EC generally describes the total concentration conditions of anions and cations in groundwater and is influenced by natural hydrochemical processes as well as anthropogenic activities, among which evapotranspiration plays an important role. Phreatic water evaporation increases the EC value through concentrating ions. Assuming that no mineral species precipitation was present during the evaporation process, the Na+/Cl ratio was expected to be constant because evaporation should not alter the ionic ratio (Jankowski & Acworth 1997). Therefore, the plot of Na+/Cl ratio versus EC was expected to produce a horizontal line. In this study, Na+/Cl mole ratio varied from over 10 to less than 1, samples with F1 scores >0 mainly distributed along the r(Na+)/r(Cl) = 1 line with higher EC values, while the others with F1 scores <0 were distributed perpendicularly to this line with EC values less than 2,000 μs/cm (Figure 6). This suggested that samples completely unaffected or slightly affected by factor 1 had considerable excess sodium compared to chloride, indicating that the evaporation process was possibly not the dominant process controlling groundwater chemistry, especially in water samples with lower EC values.
Figure 6

Scatter plot of m(Na+/Cl) versus EC.

Figure 6

Scatter plot of m(Na+/Cl) versus EC.

Ca2+, Mg2+, and Sr2+ are all alkali earth metals with similar chemical properties. As the main cations in natural groundwater, Ca2+ and Mg2+ are usually derived from the dissolution-infiltration of weathered rock, which reflects the signatures of natural water recharge and water–soil/rock interaction. Sr2+ is a minor component in natural groundwater due to the low solubility of celestite (SrSO4) and strontianite (SrCO3) in water. Dissolved Sr2+ in groundwater comes mainly from the atmospheric deposition and dissolution of Sr-bearing minerals. Correlation analysis results showed that Ca2+, Mg2+, and Sr2+ were positively correlated with each other, indicating that they possibly came from the same source, or they were controlled by the same geochemical process. Therefore, Factor 1 can be regarded as a fundamental process that reflects host mineral compositions and intensity of water–rock interactions. In the process of water–rock interaction, Ca2+ and Mg2+ mostly originated from the dissolution of carbonate mineral or other minerals containing Ca2+ and Mg2+. Comparison of the equivalent proportions of Ca2+ + Mg2+ versus is commonly used to infer the sources of Ca2+ and Mg2+. In this study, most samples fell below the 1:1 line, and samples with F3 scores <0 were closely distributed around the 1:1 line, while samples that fell away from the 1:1 line usually had high F3 scores (Figure 7), suggesting a considerable deficit of Ca2+ + Mg2+ compared with . This result implies two possible reasons: one is excess alkalinity produced by silicate weathering reactions, which also produces Na+ and K+; and the other is deficit of Ca2+ + Mg2+ due to chemical reactions that consume Ca2+ and Mg2+, such as the cation exchange process (Cerling & Pederson 1989). To differentiate these two possible reasons for the deficit of Ca2+ and Mg2+, identifying in detail the sources of Na+ in water was necessary because both hydrogeochemical processes result in excess Na+ rather than Cl.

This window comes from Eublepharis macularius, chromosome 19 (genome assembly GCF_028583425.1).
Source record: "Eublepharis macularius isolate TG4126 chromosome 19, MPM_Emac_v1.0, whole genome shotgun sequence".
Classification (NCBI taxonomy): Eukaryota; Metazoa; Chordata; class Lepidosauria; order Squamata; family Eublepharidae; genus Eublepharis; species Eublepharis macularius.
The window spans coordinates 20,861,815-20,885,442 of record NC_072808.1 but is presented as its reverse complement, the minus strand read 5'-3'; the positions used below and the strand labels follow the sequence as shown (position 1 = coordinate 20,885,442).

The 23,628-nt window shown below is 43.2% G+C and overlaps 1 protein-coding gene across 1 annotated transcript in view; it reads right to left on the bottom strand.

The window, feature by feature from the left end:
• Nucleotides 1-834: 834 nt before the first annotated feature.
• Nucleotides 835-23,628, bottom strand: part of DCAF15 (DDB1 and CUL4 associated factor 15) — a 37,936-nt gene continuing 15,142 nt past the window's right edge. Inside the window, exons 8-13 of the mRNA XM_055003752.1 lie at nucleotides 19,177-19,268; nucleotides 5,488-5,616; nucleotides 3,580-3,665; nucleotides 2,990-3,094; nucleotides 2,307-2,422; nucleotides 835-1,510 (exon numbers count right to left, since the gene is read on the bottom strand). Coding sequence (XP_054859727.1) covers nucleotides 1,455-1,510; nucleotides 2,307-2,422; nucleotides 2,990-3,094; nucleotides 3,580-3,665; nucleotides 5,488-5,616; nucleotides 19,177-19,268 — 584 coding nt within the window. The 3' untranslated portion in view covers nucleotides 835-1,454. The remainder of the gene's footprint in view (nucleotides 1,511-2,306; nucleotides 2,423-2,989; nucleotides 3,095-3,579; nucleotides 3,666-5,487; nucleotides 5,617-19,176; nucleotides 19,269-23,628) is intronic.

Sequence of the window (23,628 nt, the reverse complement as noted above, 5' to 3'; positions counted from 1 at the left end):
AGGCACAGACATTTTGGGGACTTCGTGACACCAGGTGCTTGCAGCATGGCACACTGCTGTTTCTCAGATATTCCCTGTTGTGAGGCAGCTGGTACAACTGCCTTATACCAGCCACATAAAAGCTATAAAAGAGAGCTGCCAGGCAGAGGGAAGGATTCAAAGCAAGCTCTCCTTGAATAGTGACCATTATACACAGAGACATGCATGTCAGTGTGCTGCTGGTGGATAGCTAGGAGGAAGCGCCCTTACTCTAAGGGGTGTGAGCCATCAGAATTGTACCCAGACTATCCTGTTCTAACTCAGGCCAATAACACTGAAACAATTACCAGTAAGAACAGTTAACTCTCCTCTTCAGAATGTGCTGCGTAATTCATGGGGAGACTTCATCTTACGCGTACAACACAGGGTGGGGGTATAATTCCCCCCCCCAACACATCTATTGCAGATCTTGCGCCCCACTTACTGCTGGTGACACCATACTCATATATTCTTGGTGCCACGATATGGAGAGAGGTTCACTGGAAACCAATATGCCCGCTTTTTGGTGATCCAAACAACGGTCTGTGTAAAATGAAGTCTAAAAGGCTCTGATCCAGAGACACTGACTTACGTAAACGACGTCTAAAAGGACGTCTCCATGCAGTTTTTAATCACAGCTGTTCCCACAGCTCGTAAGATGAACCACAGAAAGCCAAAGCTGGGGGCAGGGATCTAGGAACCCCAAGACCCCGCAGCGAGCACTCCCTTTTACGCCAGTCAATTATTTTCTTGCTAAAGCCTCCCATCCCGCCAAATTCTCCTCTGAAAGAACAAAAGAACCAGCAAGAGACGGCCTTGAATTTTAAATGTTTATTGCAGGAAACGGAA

Figure 7

Scatter diagram of r (Ca2+ + Mg2+) versus r (HCO3+ SO2−4) with 1:1 line.

Figure 7

Scatter diagram of r (Ca2+ + Mg2+) versus r (HCO3+ SO2−4) with 1:1 line.

Cation exchange process